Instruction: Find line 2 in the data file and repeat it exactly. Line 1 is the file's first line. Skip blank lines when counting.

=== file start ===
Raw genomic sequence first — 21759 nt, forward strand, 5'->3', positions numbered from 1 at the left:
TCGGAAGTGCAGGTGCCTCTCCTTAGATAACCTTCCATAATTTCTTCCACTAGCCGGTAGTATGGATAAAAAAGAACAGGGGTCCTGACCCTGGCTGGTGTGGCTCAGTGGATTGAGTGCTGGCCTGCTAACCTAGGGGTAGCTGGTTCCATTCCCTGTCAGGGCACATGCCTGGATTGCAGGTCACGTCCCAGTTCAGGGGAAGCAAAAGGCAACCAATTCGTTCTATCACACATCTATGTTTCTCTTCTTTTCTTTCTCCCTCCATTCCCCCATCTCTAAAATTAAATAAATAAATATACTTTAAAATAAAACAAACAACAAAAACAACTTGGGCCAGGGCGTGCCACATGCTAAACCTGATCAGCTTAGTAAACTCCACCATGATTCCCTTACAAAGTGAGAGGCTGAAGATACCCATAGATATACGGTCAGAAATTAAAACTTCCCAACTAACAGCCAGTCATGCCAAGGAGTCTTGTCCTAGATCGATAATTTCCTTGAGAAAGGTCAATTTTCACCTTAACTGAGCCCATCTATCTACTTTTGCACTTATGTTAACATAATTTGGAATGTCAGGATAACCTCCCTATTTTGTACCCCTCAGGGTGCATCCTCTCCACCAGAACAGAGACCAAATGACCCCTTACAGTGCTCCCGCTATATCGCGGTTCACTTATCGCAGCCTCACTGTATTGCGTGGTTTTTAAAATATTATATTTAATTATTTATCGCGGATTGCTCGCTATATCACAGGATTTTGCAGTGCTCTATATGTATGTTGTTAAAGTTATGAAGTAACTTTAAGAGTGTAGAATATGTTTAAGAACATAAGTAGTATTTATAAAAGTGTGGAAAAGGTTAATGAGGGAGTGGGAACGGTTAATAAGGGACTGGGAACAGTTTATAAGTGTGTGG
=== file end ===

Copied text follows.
TCGGAAGTGCAGGTGCCTCTCCTTAGATAACCTTCCATAATTTCTTCCACTAGCCGGTAGTATGGATAAAAAAGAACAGGGGTCCTGACCCTGGCTGGTGTGGCTCAGTGGATTGAGTGCTGGCCTGCTAACCTAGGGGTAGCTGGTTCCATTCCCTGTCAGGGCACATGCCTGGATTGCAGGTCACGTCCCAGTTCAGGGGAAGCAAAAGGCAACCAATTCGTTCTATCACACATCTATGTTTCTCTTCTTTTCTTTCTCCCTCCATTCCCCCATCTCTAAAATTAAATAAATAAATATACTTTAAAATAAAACAAACAACAAAAACAACTTGGGCCAGGGCGTGCCACATGCTAAACCTGATCAGCTTAGTAAACTCCACCATGATTCCCTTACAAAGTGAGAGGCTGAAGATACCCATAGATATACGGTCAGAAATTAAAACTTCCCAACTAACAGCCAGTCATGCCAAGGAGTCTTGTCCTAGATCGATAATTTCCTTGAGAAAGGTCAATTTTCACCTTAACTGAGCCCATCTATCTACTTTTGCACTTATGTTAACATAATTTGGAATGTCAGGATAACCTCCCTATTTTGTACCCCTCAGGGTGCATCCTCTCCACCAGAACAGAGACCAAATGACCCCTTACAGTGCTCCCGCTATATCGCGGTTCACTTATCGCAGCCTCACTGTATTGCGTGGTTTTTAAAATATTATATTTAATTATTTATCGCGGATTGCTCGCTATATCACAGGATTTTGCAGTGCTCTATATGTATGTTGTTAAAGTTATGAAGTAACTTTAAGAGTGTAGAATATGTTTAAGAACATAAGTAGTATTTATAAAAGTGTGGAAAAGGTTAATGAGGGAGTGGGAACGGTTAATAAGGGACTGGGAACAGTTTATAAGTGTGTGG